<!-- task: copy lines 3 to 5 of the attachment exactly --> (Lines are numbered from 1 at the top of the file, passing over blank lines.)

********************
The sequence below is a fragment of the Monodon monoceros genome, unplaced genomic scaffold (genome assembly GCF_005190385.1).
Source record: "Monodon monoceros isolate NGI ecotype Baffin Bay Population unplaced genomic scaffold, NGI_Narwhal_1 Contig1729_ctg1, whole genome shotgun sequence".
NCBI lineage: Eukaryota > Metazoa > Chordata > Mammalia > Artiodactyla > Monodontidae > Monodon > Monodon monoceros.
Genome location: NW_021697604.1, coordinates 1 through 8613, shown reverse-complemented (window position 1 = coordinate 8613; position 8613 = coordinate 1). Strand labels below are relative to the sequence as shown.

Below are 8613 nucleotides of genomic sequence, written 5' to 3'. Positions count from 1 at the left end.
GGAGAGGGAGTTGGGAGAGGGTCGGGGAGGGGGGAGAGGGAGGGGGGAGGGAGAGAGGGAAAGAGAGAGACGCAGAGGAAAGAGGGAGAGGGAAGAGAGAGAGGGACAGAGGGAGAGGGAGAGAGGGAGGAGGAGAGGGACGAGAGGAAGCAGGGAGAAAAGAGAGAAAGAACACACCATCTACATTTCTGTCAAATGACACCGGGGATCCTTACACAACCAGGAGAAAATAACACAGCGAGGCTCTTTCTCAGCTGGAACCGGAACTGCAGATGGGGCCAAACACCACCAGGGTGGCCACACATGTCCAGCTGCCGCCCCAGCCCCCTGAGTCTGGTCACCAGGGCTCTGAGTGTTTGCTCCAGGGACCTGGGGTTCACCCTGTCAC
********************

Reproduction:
NCBI lineage: Eukaryota > Metazoa > Chordata > Mammalia > Artiodactyla > Monodontidae > Monodon > Monodon monoceros.
Genome location: NW_021697604.1, coordinates 1 through 8613, shown reverse-complemented (window position 1 = coordinate 8613; position 8613 = coordinate 1). Strand labels below are relative to the sequence as shown.

Below are 8613 nucleotides of genomic sequence, written 5' to 3'. Positions count from 1 at the left end.